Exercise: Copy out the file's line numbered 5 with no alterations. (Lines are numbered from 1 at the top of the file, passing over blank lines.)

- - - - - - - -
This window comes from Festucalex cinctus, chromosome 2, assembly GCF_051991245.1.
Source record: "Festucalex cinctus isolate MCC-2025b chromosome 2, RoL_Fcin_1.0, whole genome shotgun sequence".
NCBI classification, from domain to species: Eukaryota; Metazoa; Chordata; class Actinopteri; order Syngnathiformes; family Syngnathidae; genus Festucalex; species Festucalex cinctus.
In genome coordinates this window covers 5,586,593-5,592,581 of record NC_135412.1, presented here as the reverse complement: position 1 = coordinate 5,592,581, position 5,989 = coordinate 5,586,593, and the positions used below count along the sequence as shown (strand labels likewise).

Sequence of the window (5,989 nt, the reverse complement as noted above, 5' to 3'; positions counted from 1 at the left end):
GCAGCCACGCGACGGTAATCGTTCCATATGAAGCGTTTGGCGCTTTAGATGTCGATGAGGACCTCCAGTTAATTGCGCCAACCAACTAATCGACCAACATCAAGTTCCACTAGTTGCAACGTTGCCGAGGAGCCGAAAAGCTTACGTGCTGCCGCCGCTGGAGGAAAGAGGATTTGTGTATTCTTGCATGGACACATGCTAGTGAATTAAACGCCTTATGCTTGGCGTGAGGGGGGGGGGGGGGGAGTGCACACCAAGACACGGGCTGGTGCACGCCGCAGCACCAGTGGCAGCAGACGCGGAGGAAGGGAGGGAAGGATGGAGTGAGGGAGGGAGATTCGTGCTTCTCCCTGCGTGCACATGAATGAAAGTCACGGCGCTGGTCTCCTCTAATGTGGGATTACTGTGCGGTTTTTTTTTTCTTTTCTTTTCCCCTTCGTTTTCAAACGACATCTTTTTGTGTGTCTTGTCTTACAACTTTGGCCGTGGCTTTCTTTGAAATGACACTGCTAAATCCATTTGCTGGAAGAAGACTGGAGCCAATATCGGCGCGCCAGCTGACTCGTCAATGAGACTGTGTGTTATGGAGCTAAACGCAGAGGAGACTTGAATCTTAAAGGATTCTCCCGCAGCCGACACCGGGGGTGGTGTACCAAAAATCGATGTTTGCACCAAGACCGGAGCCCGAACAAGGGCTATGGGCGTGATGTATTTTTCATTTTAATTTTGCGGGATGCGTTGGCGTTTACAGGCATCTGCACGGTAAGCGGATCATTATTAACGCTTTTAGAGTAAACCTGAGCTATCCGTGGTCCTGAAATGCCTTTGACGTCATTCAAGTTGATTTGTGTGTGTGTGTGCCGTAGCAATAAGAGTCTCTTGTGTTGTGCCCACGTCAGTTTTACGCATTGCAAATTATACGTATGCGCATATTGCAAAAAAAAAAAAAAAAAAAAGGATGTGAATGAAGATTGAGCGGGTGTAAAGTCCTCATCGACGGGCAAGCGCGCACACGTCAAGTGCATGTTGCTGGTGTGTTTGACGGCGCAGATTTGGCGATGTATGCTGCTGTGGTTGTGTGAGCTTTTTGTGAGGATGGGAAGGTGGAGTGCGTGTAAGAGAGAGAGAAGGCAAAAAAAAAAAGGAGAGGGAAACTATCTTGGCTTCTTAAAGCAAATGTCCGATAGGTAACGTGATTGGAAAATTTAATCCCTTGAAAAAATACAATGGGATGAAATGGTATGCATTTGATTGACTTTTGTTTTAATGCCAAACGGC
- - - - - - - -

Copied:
Sequence of the window (5,989 nt, the reverse complement as noted above, 5' to 3'; positions counted from 1 at the left end):